Saturday, October 28, 2017

Rocket artillery that can fit inside an MV-22?

via The Drive.
After demonstrating its ability to fire artillery rockets from decks of U.S. Navy ships, the U.S. Marine Corps now says it is interested in a similar, but super-compact mobile weapon system small enough to fit inside its MV-22B Osprey tilt-rotors or its future CH-53K King Stallion heavy lift helicopters. Such a vehicle would greatly increase the capabilities of Marine expeditionary elements, but even the service itself acknowledges it might just not be physically possible.

U.S. Marine Corps Major General David Coffman, presently serving as the U.S. Navy’s director for expeditionary warfare, explained the basic requirements to on the sidelines of the National Defense Industry Association’s (NDIA) annual Expeditionary Warfare Conference, which ended on Oct. 26, 2017. The officer described a weapon that would have a “competitive” range and capability compared to the M142 High Mobility Artillery Rocket System, or HIMARS, and its GPS-guided 227mm rockets, but on a vehicle smaller than a High Mobility Multipurpose Wheeled Vehicle (HMMWV), or Humvee, all of which could fit within the main cabin of an MV-22 or CH-53K.
Story here. 

My heart is sinking.

I love reading about old concepts in the Marine Corps because leadership was so dynamic, so bold, so willing to try and if it didn't work they were quick to abandon it without regret, remorse or embarrassment.

Flash back to the 1950's.  The US military was in the middle of the atomic scare (civilians too).  After seeing the tremendous power of the atom bomb over Japanese cities, the common belief was that future battlegrounds would see the wide spread use of atomic weapons. 

The US Army developed Pentomic Divisions to deal with the threat.  The USAF was born and inaugurated the Strategic Air Command and put bombers on 24/7 alert while putting several different types into service.  The Navy was having to revalidate aircraft carriers and sought aircraft that could deliver weapons from the sea....and the USMC sought to use helicopters to deliver Marines from ship to shore because it was thought that closing to the beach would be impossible in this new age.

Vertical envelopment was born and the Marine Corps fully embraced heliborne forces.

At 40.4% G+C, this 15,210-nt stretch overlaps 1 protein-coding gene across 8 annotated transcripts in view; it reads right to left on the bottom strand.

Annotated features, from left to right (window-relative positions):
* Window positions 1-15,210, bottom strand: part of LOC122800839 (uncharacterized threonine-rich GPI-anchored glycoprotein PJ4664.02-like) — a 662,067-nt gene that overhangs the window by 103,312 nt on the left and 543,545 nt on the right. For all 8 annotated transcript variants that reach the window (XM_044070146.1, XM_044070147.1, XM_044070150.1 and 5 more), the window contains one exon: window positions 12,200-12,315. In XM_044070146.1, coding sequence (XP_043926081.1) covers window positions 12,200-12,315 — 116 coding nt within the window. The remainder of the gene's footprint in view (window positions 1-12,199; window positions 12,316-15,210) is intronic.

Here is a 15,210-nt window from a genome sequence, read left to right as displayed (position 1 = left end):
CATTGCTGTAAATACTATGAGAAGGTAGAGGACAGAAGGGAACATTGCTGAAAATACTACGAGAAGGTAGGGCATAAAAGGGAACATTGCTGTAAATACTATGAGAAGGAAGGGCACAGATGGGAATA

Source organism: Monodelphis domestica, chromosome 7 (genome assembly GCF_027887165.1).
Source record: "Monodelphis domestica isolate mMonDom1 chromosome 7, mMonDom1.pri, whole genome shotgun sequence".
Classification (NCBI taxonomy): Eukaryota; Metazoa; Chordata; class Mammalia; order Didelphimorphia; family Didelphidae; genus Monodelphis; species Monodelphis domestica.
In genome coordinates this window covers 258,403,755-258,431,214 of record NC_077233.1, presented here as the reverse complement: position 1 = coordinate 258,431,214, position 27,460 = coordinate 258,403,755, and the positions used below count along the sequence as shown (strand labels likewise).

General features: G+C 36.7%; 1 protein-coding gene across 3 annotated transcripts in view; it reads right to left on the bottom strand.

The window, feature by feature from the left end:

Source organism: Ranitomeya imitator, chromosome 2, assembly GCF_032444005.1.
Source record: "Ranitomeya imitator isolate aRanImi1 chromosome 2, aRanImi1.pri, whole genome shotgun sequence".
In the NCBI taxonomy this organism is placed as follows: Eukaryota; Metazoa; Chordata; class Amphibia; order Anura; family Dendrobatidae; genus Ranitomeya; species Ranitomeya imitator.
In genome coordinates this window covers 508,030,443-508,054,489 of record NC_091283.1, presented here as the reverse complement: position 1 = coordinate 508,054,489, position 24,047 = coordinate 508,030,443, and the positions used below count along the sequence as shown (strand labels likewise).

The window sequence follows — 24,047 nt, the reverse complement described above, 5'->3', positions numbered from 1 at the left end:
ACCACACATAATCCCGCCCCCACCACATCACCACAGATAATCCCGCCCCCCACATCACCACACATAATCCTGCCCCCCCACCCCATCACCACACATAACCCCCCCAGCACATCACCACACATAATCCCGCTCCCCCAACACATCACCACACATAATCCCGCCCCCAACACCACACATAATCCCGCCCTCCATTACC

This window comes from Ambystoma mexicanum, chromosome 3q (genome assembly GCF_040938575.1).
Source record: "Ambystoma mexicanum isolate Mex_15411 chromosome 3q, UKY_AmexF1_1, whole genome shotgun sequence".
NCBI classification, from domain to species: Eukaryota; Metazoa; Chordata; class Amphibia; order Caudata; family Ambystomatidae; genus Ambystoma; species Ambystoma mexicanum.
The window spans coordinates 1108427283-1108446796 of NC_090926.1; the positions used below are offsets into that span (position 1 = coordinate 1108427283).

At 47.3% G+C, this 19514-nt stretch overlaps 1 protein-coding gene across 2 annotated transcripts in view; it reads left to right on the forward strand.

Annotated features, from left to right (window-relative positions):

So how did we decide to keep battlefield mobility if we were being deployed by helicopter?  We needed unique vehicles that could be delivered by them! This birthed the Mighty Mite Jeep you see in the vid above.

My issue with the move toward various iterations of Internally Carried Vehicles for the MV-22?

We're repeating the mistakes of those that came before.  The Drive speculates on what could work to meet the Marine Corps requirements or rather "ask fors" and they seem to be pretty neat vehicles but not delivering what the Marine Corps says they need.

The systems they describe from Fletcher are pretty darn interesting (above).  So is the rig that Lockheed Martin displayed a couple of years ago (below).

My issue isn't with the "want".  It's with the "what are we doing" part of this story.

I have yet to understand or to hear a rationale for how these lightweight forces are suppose to be survivable on a modern battlefield with even the weapon systems that are being proposed.

The thinking in my mind is unclear.  The desired endstate wishful thinking.

Rocket artillery that can fit inside an MV-22?  Sorry but that's batshit crazy on the surface.  I guess to sum this up (because I know I'm once again all over the place) is that the Marine Corps is trying so hard to be innovative that its becoming silly season.

How many of you guys remember this?  via Popular Science.
The proposal, part of the Corps's push toward greater speed and flexibility, is called Small Unit Space Transport and Insertion, or Sustain. Using a suborbital transport-that is, a vehicle that flies into space to achieve high travel speeds but doesn't actually enter orbit-the Corps will be able, in effect, to instantaneously deliver Marine squads anywhere on Earth. The effort is led by Roosevelt Lafontant, a former Marine lieutenant colonel now employed by the Schafer Corporation, a military-technology consulting firm working with the Marines. Insertion from space, Lafontant explains, makes it possible for the Marines-typically the first military branch called on for emergency missions-to avoid all the usual complications that can delay or end key missions. No waiting for permission from an allied nation, no dangerous rendezvous in the desert, no slow helicopter flights over mountainous terrain. Instead, Marines could someday have an unmatched element of surprise, allowing them to do everything from reinforce Special Forces to rescue hostages thousands of miles away.
"Sustain is simply an ability to move Marines very rapidly from one place to another," says Marine colonel Jack Wassink, director of the Corps's Space Integration Branch in Arlington, Virginia, where the program is based. "Space lends itself to that role."
Story here. 

My refrain is that we don't have time for wishful thinking.  America's enemies are gunning up, working out, getting harder everyday while our planners are in fantasyland trying to come up with an easy way to do the hard thing.

There are no easy ways.

Neller himself has said that the future battlefield will be beyond chaotic and bloody beyond belief.  I agree.  If we're right then its time to do the hard work of prepping physically, mentally and morally to face our fate.

The time to dream is over.  It's time to get to work...and that means putting away foolish ideas and getting the gear we need now...not hoped for some time in 2030.

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